• Post Reply Bookmark Topic Watch Topic
  • New Topic
permaculture forums growies critters building homesteading energy monies kitchen purity ungarbage community wilderness fiber arts art permaculture artisans regional education skip experiences global resources cider press projects digital market permies.com private forums all forums
this forum made possible by our volunteer staff, including ...
master stewards:
  • Nicole Alderman
  • Anne Miller
  • r ranson
  • paul wheaton
  • Pearl Sutton
  • James Freyr
  • Burra Maluca
  • Mike Haasl
  • Joylynn Hardesty
master gardeners:
  • Steve Thorn
  • Greg Martin
  • thomas rubino
  • Jay Angler
  • Tereza Okava

Let me introduce myself. Making a living from permaculture.

Posts: 31
Location: Melbourne
  • Likes 2
  • Mark post as helpful
  • send pies
  • Quote
  • Report post to moderator
Hello Guys. William here!

I've been into permaculture, regenerative agriculture, resilience and self reliance for some time.

I decided to abandon my career as a geologist after I've witnessed the scope of destruction inflicted on the earth in the name of growth. 2 years fast forward, now I'm currently working for Melbourne CBD council doing construction and infrastructure works. I changed the profession but still my soul shatters at the amount of resources we pull every day in the name of neverending growth.

I'm well aware that this current economic model is unsustainable and that humans just as cancer in the body, will continue to use the resources and grow until it's too late for patient to recover. There is a sense of urgency in my mind to change something in my life.

That's why my wife and I are saving 50% our income. We already have a farm back in Croatia and need some startup capital to get things off the ground. In a year we will make a transition to the farm. I learn every day and read a lot of books, blogs, listen to podcasts and make plans.

The current plan is:

• save 50000$ in 2 years (half way there)
• go to courses and workshops, find mentors
• year 1 on the farm - focus on improving soil and observing, starting a nursery
• year 2 - basic infrastructure works for water and access, planting trees
• year 3 - early cash flow and starting a business (annuals, quick yielding perennials, raising animals, nursery business)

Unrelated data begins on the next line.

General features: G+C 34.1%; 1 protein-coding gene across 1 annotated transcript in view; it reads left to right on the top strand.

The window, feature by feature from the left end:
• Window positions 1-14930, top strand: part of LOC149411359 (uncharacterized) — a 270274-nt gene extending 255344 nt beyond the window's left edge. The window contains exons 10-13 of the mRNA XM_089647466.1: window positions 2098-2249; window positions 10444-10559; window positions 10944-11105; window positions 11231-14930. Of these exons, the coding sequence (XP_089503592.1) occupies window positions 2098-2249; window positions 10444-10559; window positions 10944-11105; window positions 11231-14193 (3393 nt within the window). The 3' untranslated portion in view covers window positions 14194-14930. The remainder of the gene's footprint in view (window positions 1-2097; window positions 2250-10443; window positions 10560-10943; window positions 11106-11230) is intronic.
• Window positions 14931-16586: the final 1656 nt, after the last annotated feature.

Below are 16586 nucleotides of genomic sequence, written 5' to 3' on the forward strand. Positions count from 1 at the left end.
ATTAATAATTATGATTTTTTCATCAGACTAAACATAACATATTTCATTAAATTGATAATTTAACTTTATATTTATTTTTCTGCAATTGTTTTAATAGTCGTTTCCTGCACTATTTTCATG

So there you have it. This is the direction we're headed. The more I research this stuff and learn about opportunities, the more I feel positive about outlook of my life.

There is only one thing missing.... I have to start and make the jump into farming and try to make a living from permaculture!

Posts: 1398
Location: cool climate, Blue Mountains, Australia
  • Likes 1
  • Mark post as helpful
  • send pies
  • Quote
  • Report post to moderator
Ambitious plans! Small farmers in Australia struggle. I think it boils down to a really good plan, maybe several of it.
Animals: what do you want to sell the animal, the meat the wool?
Nursery: you want to sell online, or you are close enough to Melbourne?
If you start your business in rload of money. Fruit? YOu need bird netting in your area?
If you have a farm at least you have some experience. But Aussie soils are poor, the birds are terrible, tons of regulations, and farms are way out.
I don't want to discourage you, but make a good plan (better 3 of them and try them all).
Garlic maybe? Or specialize on rare fruit trees, stuff you don't get round the corner, but then you have to import trees.....
Posts: 4008
Location: Montana
fungi books food preservation bee
  • Mark post as helpful
  • send pies
  • Quote
  • Report post to moderator
Hi William,

Welcome to permies! Your plan sounds super exciting and I can't wait to hear how it all turns out for you!
William Horvath
Posts: 31
Location: Melbourne
  • Likes 1
  • Mark post as helpful
  • send pies
  • Quote
  • Report post to moderator
Angelica, I hear you and I like your way of thinking. You seem like a person who has experience first hand or second hand.

I think of myself as a practical pessimist and always have worst, the best and the most likely scenario planned out.

I'm much aware of the problems farmers in Australia have and in the rest of the world. Especially in Australia problems with property prices, soils, labour cost, regulations and pest are discouraging too say at least. I'm actually moving back to Croatia where I already have a farm and 10 acres of land which I already own. So my startup costs are low, soil is excellent and pests are not of that big issue. Plus I learned a lot from some great minds doing it right in Australia.

However you pointed out some good questions about animals, nursery and fruits. The idea is to start a nursery to save on the cost of buying trees, plant them and while they grow have a income stream form raising, lamb, chickens or pigs. Your ideas of planting garlic has crossed my mind and probably I will grow it for seed.

In the beginning I will focus on one enterprise at time and focus my efforts, ideally I would like to specialise in 3 - 4 crops and do value add products from things I don't necessary grow at my farm.

Mark Shepard said: "Don’t get caught in a too narrow economic focus and just focus on growing" - and this is my line of thinking too: developing agritourism, nursery business, value added products, growing food and using resources on the farm to lower my expenses.

I just need to go through few difficult "starting out years" (the most likely scenario)

CAUTION! Do not touch the blades on your neck propeller while they are active. Tiny ad:
Learn Permaculture through a little hard work
    Bookmark Topic Watch Topic
  • New Topic